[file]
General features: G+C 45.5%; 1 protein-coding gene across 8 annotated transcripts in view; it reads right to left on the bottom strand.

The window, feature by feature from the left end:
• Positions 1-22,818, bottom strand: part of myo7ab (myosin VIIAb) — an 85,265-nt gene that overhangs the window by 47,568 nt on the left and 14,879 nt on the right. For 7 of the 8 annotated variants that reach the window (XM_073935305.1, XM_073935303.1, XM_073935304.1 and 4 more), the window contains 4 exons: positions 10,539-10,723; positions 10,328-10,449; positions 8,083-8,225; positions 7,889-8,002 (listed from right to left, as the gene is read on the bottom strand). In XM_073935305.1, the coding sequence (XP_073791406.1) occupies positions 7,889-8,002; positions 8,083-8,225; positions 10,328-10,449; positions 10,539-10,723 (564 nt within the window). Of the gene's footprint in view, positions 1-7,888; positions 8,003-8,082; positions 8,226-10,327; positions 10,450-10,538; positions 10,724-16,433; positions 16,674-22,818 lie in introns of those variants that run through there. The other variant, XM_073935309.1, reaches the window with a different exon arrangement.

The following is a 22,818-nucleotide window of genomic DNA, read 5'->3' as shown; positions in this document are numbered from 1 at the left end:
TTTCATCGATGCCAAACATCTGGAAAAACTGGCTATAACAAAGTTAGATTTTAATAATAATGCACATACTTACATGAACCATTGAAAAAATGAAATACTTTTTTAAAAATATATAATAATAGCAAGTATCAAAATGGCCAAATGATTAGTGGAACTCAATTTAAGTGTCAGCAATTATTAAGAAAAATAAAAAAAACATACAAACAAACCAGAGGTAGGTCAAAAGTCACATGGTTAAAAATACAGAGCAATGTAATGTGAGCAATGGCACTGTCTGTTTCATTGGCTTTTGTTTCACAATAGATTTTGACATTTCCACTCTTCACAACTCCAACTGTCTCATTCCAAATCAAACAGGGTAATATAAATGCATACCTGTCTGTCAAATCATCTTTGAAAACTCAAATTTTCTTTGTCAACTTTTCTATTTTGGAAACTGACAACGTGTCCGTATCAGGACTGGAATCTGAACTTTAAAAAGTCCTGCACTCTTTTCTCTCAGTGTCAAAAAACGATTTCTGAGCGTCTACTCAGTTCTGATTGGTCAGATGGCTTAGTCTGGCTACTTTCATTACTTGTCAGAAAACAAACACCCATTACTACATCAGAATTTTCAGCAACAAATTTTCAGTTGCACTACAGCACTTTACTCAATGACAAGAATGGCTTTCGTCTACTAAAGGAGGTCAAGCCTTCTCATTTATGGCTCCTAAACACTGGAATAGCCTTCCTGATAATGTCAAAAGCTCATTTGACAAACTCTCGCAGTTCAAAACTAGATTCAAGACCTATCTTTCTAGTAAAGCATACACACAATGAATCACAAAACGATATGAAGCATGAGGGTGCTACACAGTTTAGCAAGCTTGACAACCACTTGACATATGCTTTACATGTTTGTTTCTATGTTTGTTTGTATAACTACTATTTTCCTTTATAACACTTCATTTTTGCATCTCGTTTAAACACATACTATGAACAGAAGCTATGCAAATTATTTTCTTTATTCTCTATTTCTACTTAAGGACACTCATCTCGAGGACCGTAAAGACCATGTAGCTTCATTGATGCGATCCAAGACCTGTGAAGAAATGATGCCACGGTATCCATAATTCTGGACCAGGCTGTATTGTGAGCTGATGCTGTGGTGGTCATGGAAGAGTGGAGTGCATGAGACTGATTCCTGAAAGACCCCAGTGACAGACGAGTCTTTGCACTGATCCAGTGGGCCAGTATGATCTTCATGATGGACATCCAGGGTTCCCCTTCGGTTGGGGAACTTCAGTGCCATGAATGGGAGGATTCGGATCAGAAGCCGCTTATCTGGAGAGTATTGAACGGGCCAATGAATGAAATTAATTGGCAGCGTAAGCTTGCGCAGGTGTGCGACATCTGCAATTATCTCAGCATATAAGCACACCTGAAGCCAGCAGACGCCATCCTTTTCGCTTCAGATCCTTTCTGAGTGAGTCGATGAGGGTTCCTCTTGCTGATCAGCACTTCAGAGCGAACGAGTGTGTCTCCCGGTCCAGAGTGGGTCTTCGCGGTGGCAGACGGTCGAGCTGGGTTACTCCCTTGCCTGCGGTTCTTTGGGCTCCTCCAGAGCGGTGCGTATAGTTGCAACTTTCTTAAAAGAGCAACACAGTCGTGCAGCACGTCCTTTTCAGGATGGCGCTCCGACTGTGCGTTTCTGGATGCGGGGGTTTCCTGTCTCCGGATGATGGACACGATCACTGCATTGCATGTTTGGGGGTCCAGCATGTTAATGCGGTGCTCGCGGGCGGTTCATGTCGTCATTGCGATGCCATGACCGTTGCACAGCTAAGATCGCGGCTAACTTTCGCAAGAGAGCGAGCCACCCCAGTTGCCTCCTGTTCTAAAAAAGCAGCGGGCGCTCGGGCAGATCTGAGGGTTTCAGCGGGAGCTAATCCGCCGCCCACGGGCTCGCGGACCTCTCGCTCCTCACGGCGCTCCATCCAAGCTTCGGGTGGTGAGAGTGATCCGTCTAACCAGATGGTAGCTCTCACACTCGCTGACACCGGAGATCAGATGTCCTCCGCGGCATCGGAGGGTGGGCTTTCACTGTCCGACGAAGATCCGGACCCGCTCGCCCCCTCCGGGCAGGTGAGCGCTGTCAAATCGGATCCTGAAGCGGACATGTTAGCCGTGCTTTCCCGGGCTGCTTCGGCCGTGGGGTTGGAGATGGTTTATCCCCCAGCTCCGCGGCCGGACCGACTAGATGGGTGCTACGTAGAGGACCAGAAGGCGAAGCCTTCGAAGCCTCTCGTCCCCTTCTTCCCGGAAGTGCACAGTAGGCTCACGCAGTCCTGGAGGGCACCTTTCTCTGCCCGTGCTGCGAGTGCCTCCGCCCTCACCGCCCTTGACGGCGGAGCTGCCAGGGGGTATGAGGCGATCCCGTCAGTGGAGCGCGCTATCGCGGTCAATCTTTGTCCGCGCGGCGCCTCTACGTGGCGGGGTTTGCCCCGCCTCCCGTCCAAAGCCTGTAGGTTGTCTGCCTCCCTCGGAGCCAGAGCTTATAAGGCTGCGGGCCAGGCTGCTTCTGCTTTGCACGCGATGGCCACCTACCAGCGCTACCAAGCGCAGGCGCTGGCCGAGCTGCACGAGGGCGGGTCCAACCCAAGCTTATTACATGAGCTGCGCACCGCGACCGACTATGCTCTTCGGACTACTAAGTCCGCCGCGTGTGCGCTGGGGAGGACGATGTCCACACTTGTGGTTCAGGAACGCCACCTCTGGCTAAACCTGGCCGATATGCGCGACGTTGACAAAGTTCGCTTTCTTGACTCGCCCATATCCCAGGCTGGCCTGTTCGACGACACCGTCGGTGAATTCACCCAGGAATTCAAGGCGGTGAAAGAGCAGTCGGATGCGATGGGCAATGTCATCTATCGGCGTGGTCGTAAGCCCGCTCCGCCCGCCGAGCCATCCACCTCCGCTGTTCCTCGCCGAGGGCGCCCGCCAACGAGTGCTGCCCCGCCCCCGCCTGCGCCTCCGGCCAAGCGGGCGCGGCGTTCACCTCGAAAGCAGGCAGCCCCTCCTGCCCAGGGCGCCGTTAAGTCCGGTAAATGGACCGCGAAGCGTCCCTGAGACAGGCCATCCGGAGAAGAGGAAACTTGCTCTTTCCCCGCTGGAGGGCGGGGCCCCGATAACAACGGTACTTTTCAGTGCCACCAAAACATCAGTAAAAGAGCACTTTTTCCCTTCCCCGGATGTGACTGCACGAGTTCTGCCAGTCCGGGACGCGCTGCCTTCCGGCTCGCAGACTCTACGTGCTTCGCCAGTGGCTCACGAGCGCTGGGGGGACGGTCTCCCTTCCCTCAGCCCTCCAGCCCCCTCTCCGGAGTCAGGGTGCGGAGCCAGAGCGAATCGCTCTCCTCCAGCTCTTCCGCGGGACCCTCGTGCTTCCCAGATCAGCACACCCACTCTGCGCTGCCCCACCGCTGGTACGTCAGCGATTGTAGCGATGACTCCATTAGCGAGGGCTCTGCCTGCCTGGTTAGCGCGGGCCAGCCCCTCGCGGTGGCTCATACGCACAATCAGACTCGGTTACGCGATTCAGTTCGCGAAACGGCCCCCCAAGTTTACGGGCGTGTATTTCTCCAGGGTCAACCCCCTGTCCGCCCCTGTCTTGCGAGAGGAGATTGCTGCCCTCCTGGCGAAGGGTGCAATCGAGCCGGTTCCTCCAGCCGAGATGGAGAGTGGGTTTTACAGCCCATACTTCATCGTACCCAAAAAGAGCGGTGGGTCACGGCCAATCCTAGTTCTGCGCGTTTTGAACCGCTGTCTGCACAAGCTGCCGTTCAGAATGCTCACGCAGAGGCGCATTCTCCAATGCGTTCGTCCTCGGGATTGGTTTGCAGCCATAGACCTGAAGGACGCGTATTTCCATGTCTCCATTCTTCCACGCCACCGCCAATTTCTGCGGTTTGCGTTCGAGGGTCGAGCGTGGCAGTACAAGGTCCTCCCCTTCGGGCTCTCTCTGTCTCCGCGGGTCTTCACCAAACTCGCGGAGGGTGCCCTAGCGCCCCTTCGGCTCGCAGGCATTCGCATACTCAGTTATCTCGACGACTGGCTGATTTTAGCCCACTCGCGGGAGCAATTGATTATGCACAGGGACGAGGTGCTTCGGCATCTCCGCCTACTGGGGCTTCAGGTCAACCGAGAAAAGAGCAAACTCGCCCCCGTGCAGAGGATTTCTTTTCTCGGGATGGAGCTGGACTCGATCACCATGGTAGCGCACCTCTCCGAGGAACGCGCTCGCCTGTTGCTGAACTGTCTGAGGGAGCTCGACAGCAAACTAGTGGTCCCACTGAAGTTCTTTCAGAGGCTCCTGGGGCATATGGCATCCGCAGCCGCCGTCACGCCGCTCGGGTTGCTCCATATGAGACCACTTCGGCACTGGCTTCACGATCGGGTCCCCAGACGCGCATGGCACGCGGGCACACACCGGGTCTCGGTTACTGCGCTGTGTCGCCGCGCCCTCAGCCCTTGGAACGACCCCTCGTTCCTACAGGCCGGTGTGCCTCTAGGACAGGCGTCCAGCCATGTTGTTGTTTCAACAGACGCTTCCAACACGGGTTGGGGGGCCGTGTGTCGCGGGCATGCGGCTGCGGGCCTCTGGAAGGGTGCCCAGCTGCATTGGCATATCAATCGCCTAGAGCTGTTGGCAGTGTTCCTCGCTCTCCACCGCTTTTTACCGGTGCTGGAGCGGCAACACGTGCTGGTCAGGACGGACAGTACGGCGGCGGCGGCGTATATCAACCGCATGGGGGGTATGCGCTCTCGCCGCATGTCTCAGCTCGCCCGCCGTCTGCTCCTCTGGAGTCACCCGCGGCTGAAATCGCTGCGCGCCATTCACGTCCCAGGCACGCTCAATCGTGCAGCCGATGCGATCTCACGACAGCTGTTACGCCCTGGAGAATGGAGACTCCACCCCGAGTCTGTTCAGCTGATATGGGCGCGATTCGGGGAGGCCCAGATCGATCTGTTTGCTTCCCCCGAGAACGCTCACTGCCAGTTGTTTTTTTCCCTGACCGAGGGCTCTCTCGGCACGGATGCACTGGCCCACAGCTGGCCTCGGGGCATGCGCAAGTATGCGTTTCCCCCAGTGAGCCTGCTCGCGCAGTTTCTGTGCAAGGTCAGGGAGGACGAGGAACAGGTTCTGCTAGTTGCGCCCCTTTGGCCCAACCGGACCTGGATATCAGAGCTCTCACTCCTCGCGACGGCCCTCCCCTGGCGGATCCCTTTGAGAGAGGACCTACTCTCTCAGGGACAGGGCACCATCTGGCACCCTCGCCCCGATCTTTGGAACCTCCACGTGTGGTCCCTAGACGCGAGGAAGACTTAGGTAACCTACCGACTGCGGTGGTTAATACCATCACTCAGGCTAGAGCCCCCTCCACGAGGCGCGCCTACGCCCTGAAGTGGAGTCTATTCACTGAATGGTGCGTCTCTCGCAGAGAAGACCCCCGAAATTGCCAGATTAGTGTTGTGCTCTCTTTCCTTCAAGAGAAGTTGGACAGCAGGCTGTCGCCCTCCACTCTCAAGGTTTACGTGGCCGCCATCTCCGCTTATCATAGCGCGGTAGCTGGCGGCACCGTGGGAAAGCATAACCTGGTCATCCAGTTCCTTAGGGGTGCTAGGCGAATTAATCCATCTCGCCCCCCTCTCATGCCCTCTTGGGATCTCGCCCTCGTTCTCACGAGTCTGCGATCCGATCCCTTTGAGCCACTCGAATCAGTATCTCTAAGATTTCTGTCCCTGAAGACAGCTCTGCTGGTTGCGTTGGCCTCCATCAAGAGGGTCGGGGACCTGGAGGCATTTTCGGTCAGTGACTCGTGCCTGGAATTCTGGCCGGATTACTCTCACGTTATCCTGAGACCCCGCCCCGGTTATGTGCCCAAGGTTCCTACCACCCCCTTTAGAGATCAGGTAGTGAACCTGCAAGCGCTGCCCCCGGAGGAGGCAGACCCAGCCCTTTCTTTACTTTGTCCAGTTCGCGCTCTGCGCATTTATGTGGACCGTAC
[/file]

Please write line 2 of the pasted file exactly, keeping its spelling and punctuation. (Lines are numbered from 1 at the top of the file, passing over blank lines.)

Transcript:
The window, feature by feature from the left end: